Ava C. Cipri

Image from "Children's Drawings and Poems from Terezin Concentration Camp, 1942-1944"

In the Ghetto Museum, the former schoolhouse,  
it's Hana's painting melting the glass; the black
mountains devoured by stark white sky. 
I know she wasn't born in this fortress city, a rest stop
before Auschwitz, Poland. An entire neighborhood, race, 
forced out of Praha. Hana must have walked
beside her pregnant mother to the Gestapo's train station. 
Her father, in his dark suit, drags their belongings in a chest
with his right hand, covering their tracks  
to Terezin. 
                    Hana's brother was born after
her father's last shave. The cream jar empty
and his razor dull. After the shoe polish became pointless
and there wasn't thread to mend anything. April 1945 came
too late. The year our taut American shutters snapped. Still spinning. 
I'm waiting for the number seventeen bus back to Praha. 
The fireflies, each a signal from the field. What do they know
of electricity, and reflection of light? Enough
to hang like blinking Christmas lights
over the ashes in the Ohre River.  

Ava C. Cipri

Image by: barbaragaillewis

Naming suffering, exalting it, dissecting it into its smallest components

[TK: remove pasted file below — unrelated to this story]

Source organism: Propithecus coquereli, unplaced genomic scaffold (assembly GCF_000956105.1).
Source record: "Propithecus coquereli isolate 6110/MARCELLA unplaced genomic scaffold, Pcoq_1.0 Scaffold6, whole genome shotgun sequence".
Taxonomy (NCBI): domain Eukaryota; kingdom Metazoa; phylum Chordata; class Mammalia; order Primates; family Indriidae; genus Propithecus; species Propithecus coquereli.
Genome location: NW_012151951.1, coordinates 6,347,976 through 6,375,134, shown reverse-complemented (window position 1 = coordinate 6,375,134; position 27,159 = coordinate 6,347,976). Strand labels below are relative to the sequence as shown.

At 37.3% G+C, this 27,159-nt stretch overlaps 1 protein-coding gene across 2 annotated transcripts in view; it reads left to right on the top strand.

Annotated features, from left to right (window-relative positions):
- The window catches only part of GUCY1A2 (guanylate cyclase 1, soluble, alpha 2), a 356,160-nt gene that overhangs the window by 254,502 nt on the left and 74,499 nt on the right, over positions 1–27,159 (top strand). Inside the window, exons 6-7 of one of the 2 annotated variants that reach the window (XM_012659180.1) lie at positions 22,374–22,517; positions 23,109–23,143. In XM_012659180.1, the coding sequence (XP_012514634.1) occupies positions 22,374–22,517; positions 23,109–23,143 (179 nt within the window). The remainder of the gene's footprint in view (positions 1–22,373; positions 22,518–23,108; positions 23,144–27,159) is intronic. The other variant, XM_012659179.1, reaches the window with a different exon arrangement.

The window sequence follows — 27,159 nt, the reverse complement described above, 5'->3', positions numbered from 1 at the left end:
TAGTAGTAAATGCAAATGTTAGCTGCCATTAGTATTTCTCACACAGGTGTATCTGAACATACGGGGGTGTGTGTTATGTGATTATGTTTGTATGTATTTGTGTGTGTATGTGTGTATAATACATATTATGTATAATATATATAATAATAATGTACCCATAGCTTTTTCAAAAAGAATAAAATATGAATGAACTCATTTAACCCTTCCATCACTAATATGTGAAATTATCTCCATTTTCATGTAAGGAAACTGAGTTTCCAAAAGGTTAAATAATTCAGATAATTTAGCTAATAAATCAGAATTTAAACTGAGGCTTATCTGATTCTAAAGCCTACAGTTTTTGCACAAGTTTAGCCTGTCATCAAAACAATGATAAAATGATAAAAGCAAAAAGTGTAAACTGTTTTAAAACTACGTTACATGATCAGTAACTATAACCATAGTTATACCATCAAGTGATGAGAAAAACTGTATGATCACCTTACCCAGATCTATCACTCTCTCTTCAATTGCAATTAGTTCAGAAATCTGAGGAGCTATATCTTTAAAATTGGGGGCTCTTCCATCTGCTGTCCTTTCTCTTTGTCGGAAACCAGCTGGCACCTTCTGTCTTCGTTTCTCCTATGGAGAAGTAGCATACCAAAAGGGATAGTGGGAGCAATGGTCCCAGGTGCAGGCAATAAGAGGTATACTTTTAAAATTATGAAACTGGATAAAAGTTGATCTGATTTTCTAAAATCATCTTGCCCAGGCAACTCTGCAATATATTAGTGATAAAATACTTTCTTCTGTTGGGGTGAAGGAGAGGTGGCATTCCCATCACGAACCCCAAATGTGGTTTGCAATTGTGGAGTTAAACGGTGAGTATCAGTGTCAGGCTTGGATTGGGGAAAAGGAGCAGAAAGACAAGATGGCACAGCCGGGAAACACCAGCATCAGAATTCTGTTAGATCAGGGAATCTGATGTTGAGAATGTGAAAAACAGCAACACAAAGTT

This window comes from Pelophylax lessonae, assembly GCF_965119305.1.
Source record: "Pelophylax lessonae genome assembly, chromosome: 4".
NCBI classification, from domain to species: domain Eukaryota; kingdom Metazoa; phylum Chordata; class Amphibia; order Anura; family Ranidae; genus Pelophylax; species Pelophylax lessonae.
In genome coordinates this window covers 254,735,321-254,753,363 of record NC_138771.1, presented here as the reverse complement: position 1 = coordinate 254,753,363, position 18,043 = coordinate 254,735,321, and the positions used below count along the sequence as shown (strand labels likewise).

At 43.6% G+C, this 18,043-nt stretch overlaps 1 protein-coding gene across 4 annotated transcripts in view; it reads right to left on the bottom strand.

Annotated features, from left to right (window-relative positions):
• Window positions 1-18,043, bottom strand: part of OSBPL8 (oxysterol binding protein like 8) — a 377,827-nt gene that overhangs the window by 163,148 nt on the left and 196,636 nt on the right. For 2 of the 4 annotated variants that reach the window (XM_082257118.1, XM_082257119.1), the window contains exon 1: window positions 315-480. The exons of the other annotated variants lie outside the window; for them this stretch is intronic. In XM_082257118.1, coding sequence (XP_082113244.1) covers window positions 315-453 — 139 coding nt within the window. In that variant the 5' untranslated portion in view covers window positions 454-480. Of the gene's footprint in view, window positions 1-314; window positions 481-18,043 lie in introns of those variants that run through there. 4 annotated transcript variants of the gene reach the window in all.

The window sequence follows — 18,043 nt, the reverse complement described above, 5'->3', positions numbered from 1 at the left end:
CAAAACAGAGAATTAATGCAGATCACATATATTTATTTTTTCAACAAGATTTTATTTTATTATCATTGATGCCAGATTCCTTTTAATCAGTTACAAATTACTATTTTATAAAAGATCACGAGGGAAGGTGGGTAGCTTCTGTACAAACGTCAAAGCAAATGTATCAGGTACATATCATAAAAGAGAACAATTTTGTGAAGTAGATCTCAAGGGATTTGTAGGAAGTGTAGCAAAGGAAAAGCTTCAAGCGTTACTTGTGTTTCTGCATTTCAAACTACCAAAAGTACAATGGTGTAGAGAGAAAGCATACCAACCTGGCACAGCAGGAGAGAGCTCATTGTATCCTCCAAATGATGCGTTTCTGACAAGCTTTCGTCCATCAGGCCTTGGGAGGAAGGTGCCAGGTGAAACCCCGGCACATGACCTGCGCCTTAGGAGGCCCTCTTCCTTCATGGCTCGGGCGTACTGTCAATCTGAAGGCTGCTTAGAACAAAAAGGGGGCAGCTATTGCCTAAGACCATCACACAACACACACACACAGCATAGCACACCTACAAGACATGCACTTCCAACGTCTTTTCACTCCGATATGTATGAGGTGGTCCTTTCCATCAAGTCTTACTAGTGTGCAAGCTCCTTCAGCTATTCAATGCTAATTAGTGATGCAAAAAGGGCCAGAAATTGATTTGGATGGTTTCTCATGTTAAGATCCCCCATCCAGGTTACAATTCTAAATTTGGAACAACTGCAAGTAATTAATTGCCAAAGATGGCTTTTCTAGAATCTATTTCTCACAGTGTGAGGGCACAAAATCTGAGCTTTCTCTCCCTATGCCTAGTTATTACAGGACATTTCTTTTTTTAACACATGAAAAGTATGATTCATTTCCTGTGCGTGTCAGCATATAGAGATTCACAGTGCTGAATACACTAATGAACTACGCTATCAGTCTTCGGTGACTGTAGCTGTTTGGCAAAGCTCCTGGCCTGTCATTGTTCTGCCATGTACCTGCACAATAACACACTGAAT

– that is doubtless a way to curb mourning
–Julia Kristeva (Black Sun: Depression and Melancholia)

bare living room             the empty bed dominates
in this house distanced                             from relief
her fingers locked around the urn
               without rain she has prepared  
to bury her mother       to follow  
              the sparrow’s flight out
                                         of this house unwillingly
if grief has a sound it doesn't end
it dissipates                  stammers itself out
             like the forgotten wick
             the watch         in need of rewinding
             it moves like the wind behind the kite
the child's cellophane pinwheel
the flags of participation that wave  
              silently from the graves
if grief has a weight it can't be lifted
with everything else                  she can’t hold it  
in her hands and pick up something  
she needs          a fork    a glass   an embrace
and there will be anniversaries
her mother's birthday              her birthday  
her mother's dying day           Mother's Day  
Christmas and New Years
she will pick up the urn              again
             relapse into this urgency
to stop

Ava C. Cipri is a poetry editor for The Deaf Poets Society: An Online Journal of Disability Literature & Art. She holds an MFA from Syracuse University, where she served on the staff of Salt Hill. Ava’s poetry and nonfiction appears or is forthcoming in Cimarron, decomP, Drunken Boat, Literary Orphans, Rust + Moth, and WHR, among others. She resides at: www.avaccipri.com

Read our interview with Ava here